As our state and the world begin to grapple with the new normal created by the COVID-19 pandemic, all of us in the education community immediately think of the kids. Often we first think of the basics: do they have food, a safe place to stay, adults who can look after them? Do they feel safe, loved, and cared for? For so many of our students, school is their safe place, so times like these aren’t a welcome break or a minor inconvenience; they are a life-altering disruption.

Although we know how critically important those first-order needs are, it’s hard not to think about what comes next. How do we ensure that kids are learning? How can we prevent the equity and opportunity gaps that already exist from widening into chasms? While there is no perfect solution, lots of folks are compiling resources to support with distance learning, so we wanted to gather a few to support an issue about which we care deeply: early literacy.

TNTP has compiled some curriculum-specific guidance for providing students with as rich a learning experience as possible at home using the strong materials many districts already have in place. Included below are tips for transitioning to online or virtual learning, if that applies to your current circumstances.

TNTP has also compiled a list of standalone resources for all subjects, as well as information about virtual platforms that can be used to facilitate distance learning, such as:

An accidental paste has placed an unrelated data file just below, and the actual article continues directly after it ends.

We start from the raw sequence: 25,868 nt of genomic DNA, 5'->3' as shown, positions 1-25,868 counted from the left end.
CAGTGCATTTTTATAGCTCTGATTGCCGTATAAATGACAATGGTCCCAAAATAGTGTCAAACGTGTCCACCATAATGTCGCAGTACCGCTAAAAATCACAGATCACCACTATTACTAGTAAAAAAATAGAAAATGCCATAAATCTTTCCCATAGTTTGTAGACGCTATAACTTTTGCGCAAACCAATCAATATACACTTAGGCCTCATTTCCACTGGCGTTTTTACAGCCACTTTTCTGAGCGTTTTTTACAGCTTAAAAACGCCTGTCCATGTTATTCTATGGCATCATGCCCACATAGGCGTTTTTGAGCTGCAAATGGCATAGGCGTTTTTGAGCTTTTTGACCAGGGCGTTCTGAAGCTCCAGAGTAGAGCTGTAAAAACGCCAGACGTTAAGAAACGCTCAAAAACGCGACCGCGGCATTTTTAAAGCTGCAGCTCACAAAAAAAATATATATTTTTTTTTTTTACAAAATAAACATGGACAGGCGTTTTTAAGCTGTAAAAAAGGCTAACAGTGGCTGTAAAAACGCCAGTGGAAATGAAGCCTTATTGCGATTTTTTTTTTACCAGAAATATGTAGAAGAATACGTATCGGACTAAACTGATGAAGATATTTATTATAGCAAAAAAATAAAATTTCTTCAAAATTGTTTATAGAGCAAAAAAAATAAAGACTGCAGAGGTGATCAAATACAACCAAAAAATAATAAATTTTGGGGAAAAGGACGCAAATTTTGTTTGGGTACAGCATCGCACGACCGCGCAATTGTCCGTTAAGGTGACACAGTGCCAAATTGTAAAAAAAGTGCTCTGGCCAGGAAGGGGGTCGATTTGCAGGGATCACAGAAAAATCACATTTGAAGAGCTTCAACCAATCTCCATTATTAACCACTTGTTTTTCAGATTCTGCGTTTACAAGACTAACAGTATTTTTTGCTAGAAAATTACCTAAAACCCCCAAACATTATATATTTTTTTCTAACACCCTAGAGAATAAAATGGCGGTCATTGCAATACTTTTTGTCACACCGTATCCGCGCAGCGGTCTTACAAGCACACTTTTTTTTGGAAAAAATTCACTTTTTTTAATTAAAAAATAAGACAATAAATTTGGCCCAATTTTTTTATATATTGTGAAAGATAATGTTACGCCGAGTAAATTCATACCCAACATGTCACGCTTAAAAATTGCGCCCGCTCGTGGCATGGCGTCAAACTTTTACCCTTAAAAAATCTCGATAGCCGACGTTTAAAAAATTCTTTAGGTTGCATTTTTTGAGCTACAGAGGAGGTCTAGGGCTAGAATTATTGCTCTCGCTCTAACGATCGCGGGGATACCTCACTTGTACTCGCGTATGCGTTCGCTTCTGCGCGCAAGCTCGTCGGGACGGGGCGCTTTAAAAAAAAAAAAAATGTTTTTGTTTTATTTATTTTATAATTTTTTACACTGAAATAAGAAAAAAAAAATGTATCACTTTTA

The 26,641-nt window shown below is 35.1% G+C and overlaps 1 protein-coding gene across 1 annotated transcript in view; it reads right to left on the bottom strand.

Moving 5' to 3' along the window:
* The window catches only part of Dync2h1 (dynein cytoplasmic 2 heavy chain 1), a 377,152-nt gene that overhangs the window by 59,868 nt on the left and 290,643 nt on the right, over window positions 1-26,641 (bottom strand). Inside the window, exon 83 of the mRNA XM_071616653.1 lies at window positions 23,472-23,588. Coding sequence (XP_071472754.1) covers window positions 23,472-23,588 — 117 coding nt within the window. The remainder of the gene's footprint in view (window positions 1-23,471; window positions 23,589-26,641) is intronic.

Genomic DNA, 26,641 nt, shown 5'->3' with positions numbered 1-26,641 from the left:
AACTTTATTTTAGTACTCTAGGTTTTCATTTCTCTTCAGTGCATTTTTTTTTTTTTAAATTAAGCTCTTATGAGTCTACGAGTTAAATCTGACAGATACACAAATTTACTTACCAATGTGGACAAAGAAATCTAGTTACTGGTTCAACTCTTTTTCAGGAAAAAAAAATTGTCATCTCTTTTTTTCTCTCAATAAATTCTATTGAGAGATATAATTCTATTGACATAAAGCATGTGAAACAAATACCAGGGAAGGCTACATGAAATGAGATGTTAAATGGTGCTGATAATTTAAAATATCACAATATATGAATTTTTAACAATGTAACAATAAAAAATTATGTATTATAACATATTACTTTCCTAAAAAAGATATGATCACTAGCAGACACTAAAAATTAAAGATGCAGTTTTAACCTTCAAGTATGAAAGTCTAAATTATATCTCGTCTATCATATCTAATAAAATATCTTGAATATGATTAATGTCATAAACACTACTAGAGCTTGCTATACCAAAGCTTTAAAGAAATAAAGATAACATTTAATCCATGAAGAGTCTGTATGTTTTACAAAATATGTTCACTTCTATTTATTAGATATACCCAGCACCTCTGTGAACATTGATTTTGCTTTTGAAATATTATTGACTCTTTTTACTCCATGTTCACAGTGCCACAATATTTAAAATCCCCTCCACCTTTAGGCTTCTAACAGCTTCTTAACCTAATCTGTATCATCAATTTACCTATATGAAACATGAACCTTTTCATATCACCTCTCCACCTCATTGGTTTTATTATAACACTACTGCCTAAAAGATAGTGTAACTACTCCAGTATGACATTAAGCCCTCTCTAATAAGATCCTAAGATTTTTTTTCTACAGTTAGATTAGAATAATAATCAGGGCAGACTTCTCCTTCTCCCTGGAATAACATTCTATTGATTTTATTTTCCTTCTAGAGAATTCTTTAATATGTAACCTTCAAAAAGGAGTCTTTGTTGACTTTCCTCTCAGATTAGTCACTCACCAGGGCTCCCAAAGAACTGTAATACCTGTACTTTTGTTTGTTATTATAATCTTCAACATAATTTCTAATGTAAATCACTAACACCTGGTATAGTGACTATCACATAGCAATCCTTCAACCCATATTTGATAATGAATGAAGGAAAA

• Zoom: Currently free, easy to use with a computer or smartphone, lots of great features (e.g. whiteboard, screen sharing, chat). There is a learning curve, though, and students would likely need training on how to use it.
  • Google Classroom: Free; highly recommended by many educators; accessible by computer, phone, and even game consoles. Many schools already have Google accounts for students, which makes this easy to access. See the guide for teachers and guide for administering assessments.
  • Teacher-directed phone calls: Allows teachers to connect with students 1:1, no internet required. Teachers could create a Google Voice phone number for students to call and text. Calendly is a useful tool to quickly schedule 1:1 check-ins.

At the end of the day, our top priority is ensuring that students are safe and supported through this disruption in schooling. Even as educators and leaders across Tennessee try to care for and educate their own children through this public health crisis, we know they are also working tirelessly  to ensure that all students have the resources they need to continue learning and growing. Take time to thank them for the work they do every day to make sure that our students are safe, supported, and learning.

Courtney Bell is SCORE’s senior director of research and innovation.